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Subramaniam Kumar: IT architecture at Freddie Mac

A global perspective and a penchant for transformation have brought this tech pro to Freddie Mac, where he’ll lead and oversee an infrastructure overhaul


The Federal Home Loan Mortgage Corporation (Freddie Mac, McLean, VA) was established by Congress in 1970 to provide liquidity, stability and affordability to the nation's residential mortgage markets. By providing mortgage capital to lenders, Freddie Mac now helps finance every one in five home loans.

Soon after joining the company in 2009, Subramaniam Kumar was named vice president of infrastructure engineering and architecture in the IT division. “This division has two parts,” Kumar explains. “One part is focused on developing business applications. The second part is the backbone infrastructure: the plumbing of the technology that runs the network and the data centers.”

He’s responsible for delivering infrastructure solutions to the business. “It’s a hardcore, highly technical role and the people I manage all have, on average, fifteen years of experience in their specialties.” Seven directors report directly to him. The team has about seventy members whose backgrounds range from electrical engineering to computer science and IT.

“Any company or organization needs to prepare for business continuity,” he explains. “Things can happen where a building is having issues and the IT area has to be run out of a different data center. Or, as in the case of 9/11, there may be complete disasters.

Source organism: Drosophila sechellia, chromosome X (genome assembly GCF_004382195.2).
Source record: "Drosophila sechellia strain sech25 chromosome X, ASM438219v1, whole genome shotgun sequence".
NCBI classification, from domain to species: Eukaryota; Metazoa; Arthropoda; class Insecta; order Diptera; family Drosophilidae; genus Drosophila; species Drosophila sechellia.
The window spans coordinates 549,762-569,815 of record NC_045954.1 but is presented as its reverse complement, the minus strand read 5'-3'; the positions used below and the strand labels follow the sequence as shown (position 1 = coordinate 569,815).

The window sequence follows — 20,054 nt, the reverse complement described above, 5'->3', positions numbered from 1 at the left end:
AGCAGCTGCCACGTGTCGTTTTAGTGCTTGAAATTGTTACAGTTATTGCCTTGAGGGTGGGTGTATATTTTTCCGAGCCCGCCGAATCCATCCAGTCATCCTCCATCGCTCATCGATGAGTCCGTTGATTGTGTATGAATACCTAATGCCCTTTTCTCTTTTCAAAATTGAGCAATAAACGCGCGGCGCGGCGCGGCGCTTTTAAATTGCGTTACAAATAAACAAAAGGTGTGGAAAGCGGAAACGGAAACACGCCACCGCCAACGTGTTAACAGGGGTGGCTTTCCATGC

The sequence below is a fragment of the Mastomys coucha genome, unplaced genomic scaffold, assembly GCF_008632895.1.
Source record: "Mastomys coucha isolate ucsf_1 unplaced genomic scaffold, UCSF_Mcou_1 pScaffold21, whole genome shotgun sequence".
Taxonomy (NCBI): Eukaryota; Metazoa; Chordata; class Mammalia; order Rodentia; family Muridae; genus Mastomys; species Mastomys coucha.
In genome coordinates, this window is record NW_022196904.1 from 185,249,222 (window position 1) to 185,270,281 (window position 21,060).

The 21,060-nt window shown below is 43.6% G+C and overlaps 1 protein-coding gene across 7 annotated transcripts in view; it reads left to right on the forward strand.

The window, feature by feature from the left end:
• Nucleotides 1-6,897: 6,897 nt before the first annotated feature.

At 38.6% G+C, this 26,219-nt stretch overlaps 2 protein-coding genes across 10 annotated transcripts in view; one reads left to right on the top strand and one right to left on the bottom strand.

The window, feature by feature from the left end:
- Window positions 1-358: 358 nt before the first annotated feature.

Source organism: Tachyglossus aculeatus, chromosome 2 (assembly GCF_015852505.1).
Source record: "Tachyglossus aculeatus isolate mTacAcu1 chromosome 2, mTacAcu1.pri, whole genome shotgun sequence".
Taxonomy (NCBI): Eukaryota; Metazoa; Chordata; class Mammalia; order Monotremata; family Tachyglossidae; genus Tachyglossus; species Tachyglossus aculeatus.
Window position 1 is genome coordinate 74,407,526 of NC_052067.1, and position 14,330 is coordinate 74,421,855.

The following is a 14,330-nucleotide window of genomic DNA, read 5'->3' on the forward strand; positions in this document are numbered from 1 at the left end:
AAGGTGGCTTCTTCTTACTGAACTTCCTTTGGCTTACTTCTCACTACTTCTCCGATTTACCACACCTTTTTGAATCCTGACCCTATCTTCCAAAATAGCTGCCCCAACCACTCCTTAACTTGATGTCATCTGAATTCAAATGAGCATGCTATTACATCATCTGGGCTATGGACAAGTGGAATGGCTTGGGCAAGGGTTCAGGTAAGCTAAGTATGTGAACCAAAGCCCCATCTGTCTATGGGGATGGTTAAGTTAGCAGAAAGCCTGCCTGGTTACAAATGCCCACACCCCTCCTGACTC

“Freddie Mac and Fannie Mae (the Federal National Mortgage Association) guarantee about 75 percent of U.S. mortgages, representing about $5 trillion. The IT area has to have solid business continuity. Our backup center can’t be in the same area as our primary facility here in northern Virginia, so Freddie Mac is working with IBM to build a data center in Boulder, CO,” he says.

“Our group will ensure that the new center’s server and network gear get provisioned, the networks are connected, and the data’s in sync.”

Kumar and his team are also working on a new joint venture between Freddie Mac and Fannie Mae called Common Securitization Solutions, LLC, a platform intended to help securitize home loans and consolidate some redundant functions. “This is part of Washington’s housing finance reform,” he explains.

Before Freddie Mac
Kumar held senior leadership roles in IT infrastructure for Morgan Stanley (New York, NY), Prudential Financial (Newark, NJ) and, most recently, Goldman Sachs (New York, NY). “From the day I started my career doing consulting back in India, it was always with financial institutions,” he says.

“I was the black sheep of the family,” Kumar smiles. “My family is full of doctors, but I didn’t want to be a doctor. My passion is math, and I wanted to be an engineer.”

He attended the University of Madras (Chennai, Tamil Nadu, India) where he earned a 1980 undergrad degree in math and computer science. Kumar stayed at Madras and got his masters in operations research in 1982.

Global experiences